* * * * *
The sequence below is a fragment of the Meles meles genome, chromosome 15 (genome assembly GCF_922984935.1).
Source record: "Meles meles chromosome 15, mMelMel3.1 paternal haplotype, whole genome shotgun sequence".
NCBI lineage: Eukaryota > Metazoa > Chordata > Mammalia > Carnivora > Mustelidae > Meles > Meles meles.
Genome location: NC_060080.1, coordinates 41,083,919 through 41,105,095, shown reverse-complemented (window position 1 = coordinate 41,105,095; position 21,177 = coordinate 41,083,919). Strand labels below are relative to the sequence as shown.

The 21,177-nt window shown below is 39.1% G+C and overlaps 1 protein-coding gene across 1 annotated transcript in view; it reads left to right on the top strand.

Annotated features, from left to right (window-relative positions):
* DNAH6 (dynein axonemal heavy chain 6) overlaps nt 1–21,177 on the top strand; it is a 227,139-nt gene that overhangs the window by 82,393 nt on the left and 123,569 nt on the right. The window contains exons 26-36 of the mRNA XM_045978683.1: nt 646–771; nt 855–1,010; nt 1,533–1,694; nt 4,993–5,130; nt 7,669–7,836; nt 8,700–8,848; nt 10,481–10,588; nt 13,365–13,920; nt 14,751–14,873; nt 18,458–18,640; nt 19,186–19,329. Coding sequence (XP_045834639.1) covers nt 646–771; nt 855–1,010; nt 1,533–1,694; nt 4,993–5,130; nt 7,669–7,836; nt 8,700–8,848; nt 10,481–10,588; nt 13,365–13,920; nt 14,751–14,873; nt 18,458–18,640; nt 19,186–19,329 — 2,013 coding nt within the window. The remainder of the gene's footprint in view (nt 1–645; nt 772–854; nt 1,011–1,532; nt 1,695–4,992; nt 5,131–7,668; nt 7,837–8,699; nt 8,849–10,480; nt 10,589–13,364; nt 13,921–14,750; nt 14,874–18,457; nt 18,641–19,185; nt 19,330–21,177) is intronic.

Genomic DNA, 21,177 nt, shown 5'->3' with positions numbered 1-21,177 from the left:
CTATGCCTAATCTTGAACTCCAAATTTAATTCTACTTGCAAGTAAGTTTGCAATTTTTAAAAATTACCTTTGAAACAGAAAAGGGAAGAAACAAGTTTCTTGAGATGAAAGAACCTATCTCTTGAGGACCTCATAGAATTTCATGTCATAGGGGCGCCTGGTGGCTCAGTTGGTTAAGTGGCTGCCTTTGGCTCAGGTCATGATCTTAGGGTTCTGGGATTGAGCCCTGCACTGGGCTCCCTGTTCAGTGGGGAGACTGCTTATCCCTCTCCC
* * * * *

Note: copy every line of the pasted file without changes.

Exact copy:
The sequence below is a fragment of the Meles meles genome, chromosome 15 (genome assembly GCF_922984935.1).
Source record: "Meles meles chromosome 15, mMelMel3.1 paternal haplotype, whole genome shotgun sequence".
NCBI lineage: Eukaryota > Metazoa > Chordata > Mammalia > Carnivora > Mustelidae > Meles > Meles meles.
Genome location: NC_060080.1, coordinates 41,083,919 through 41,105,095, shown reverse-complemented (window position 1 = coordinate 41,105,095; position 21,177 = coordinate 41,083,919). Strand labels below are relative to the sequence as shown.

The 21,177-nt window shown below is 39.1% G+C and overlaps 1 protein-coding gene across 1 annotated transcript in view; it reads left to right on the top strand.

Annotated features, from left to right (window-relative positions):
* DNAH6 (dynein axonemal heavy chain 6) overlaps nt 1–21,177 on the top strand; it is a 227,139-nt gene that overhangs the window by 82,393 nt on the left and 123,569 nt on the right. The window contains exons 26-36 of the mRNA XM_045978683.1: nt 646–771; nt 855–1,010; nt 1,533–1,694; nt 4,993–5,130; nt 7,669–7,836; nt 8,700–8,848; nt 10,481–10,588; nt 13,365–13,920; nt 14,751–14,873; nt 18,458–18,640; nt 19,186–19,329. Coding sequence (XP_045834639.1) covers nt 646–771; nt 855–1,010; nt 1,533–1,694; nt 4,993–5,130; nt 7,669–7,836; nt 8,700–8,848; nt 10,481–10,588; nt 13,365–13,920; nt 14,751–14,873; nt 18,458–18,640; nt 19,186–19,329 — 2,013 coding nt within the window. The remainder of the gene's footprint in view (nt 1–645; nt 772–854; nt 1,011–1,532; nt 1,695–4,992; nt 5,131–7,668; nt 7,837–8,699; nt 8,849–10,480; nt 10,589–13,364; nt 13,921–14,750; nt 14,874–18,457; nt 18,641–19,185; nt 19,330–21,177) is intronic.

Genomic DNA, 21,177 nt, shown 5'->3' with positions numbered 1-21,177 from the left:
CTATGCCTAATCTTGAACTCCAAATTTAATTCTACTTGCAAGTAAGTTTGCAATTTTTAAAAATTACCTTTGAAACAGAAAAGGGAAGAAACAAGTTTCTTGAGATGAAAGAACCTATCTCTTGAGGACCTCATAGAATTTCATGTCATAGGGGCGCCTGGTGGCTCAGTTGGTTAAGTGGCTGCCTTTGGCTCAGGTCATGATCTTAGGGTTCTGGGATTGAGCCCTGCACTGGGCTCCCTGTTCAGTGGGGAGACTGCTTATCCCTCTCCC